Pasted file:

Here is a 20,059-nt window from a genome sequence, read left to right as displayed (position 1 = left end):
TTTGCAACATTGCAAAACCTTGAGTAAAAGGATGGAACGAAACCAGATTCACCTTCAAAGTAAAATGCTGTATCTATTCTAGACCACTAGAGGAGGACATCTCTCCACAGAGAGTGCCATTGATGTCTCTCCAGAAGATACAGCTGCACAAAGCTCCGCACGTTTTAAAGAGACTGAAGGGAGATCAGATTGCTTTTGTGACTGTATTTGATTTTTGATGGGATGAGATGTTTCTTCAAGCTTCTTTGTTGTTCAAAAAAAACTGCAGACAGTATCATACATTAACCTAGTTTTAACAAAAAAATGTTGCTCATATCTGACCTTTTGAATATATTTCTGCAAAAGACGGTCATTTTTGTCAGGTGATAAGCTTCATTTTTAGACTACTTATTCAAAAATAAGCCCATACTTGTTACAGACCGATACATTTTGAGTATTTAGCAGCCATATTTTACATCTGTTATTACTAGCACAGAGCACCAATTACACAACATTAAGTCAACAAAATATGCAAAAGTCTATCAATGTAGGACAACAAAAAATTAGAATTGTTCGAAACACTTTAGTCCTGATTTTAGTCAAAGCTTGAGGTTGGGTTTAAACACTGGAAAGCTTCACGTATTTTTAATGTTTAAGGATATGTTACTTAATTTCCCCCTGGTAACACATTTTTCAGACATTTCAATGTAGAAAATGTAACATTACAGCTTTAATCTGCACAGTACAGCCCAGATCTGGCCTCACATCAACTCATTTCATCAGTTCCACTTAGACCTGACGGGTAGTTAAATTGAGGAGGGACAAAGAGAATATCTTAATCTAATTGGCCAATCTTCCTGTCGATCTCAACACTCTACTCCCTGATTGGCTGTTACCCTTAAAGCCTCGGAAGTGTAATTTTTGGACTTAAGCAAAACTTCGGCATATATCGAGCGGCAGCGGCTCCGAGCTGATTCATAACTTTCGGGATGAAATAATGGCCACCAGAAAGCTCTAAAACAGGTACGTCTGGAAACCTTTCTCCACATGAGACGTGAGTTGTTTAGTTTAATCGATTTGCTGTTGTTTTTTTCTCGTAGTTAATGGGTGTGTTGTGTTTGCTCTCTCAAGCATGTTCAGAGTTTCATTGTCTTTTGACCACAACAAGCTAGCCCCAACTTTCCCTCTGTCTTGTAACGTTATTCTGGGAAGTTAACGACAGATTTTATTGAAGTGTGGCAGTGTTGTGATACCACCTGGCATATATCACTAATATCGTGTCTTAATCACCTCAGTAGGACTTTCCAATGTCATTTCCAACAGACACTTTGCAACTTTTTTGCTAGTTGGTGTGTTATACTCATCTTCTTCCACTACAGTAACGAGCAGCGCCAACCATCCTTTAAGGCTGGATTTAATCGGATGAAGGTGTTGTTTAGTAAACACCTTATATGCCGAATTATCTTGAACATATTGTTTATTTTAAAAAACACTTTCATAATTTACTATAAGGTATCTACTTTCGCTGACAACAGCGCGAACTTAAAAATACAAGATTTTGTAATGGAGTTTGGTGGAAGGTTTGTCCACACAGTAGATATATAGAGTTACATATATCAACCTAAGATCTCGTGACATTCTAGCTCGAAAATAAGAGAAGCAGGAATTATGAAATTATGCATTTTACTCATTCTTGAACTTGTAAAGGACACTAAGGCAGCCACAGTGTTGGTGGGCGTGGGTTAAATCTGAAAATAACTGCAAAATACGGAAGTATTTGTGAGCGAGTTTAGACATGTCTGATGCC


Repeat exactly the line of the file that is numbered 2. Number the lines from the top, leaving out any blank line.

TTTGCAACATTGCAAAACCTTGAGTAAAAGGATGGAACGAAACCAGATTCACCTTCAAAGTAAAATGCTGTATCTATTCTAGACCACTAGAGGAGGACATCTCTCCACAGAGAGTGCCATTGATGTCTCTCCAGAAGATACAGCTGCACAAAGCTCCGCACGTTTTAAAGAGACTGAAGGGAGATCAGATTGCTTTTGTGACTGTATTTGATTTTTGATGGGATGAGATGTTTCTTCAAGCTTCTTTGTTGTTCAAAAAAAACTGCAGACAGTATCATACATTAACCTAGTTTTAACAAAAAAATGTTGCTCATATCTGACCTTTTGAATATATTTCTGCAAAAGACGGTCATTTTTGTCAGGTGATAAGCTTCATTTTTAGACTACTTATTCAAAAATAAGCCCATACTTGTTACAGACCGATACATTTTGAGTATTTAGCAGCCATATTTTACATCTGTTATTACTAGCACAGAGCACCAATTACACAACATTAAGTCAACAAAATATGCAAAAGTCTATCAATGTAGGACAACAAAAAATTAGAATTGTTCGAAACACTTTAGTCCTGATTTTAGTCAAAGCTTGAGGTTGGGTTTAAACACTGGAAAGCTTCACGTATTTTTAATGTTTAAGGATATGTTACTTAATTTCCCCCTGGTAACACATTTTTCAGACATTTCAATGTAGAAAATGTAACATTACAGCTTTAATCTGCACAGTACAGCCCAGATCTGGCCTCACATCAACTCATTTCATCAGTTCCACTTAGACCTGACGGGTAGTTAAATTGAGGAGGGACAAAGAGAATATCTTAATCTAATTGGCCAATCTTCCTGTCGATCTCAACACTCTACTCCCTGATTGGCTGTTACCCTTAAAGCCTCGGAAGTGTAATTTTTGGACTTAAGCAAAACTTCGGCATATATCGAGCGGCAGCGGCTCCGAGCTGATTCATAACTTTCGGGATGAAATAATGGCCACCAGAAAGCTCTAAAACAGGTACGTCTGGAAACCTTTCTCCACATGAGACGTGAGTTGTTTAGTTTAATCGATTTGCTGTTGTTTTTTTCTCGTAGTTAATGGGTGTGTTGTGTTTGCTCTCTCAAGCATGTTCAGAGTTTCATTGTCTTTTGACCACAACAAGCTAGCCCCAACTTTCCCTCTGTCTTGTAACGTTATTCTGGGAAGTTAACGACAGATTTTATTGAAGTGTGGCAGTGTTGTGATACCACCTGGCATATATCACTAATATCGTGTCTTAATCACCTCAGTAGGACTTTCCAATGTCATTTCCAACAGACACTTTGCAACTTTTTTGCTAGTTGGTGTGTTATACTCATCTTCTTCCACTACAGTAACGAGCAGCGCCAACCATCCTTTAAGGCTGGATTTAATCGGATGAAGGTGTTGTTTAGTAAACACCTTATATGCCGAATTATCTTGAACATATTGTTTATTTTAAAAAACACTTTCATAATTTACTATAAGGTATCTACTTTCGCTGACAACAGCGCGAACTTAAAAATACAAGATTTTGTAATGGAGTTTGGTGGAAGGTTTGTCCACACAGTAGATATATAGAGTTACATATATCAACCTAAGATCTCGTGACATTCTAGCTCGAAAATAAGAGAAGCAGGAATTATGAAATTATGCATTTTACTCATTCTTGAACTTGTAAAGGACACTAAGGCAGCCACAGTGTTGGTGGGCGTGGGTTAAATCTGAAAATAACTGCAAAATACGGAAGTATTTGTGAGCGAGTTTAGACATGTCTGATGCC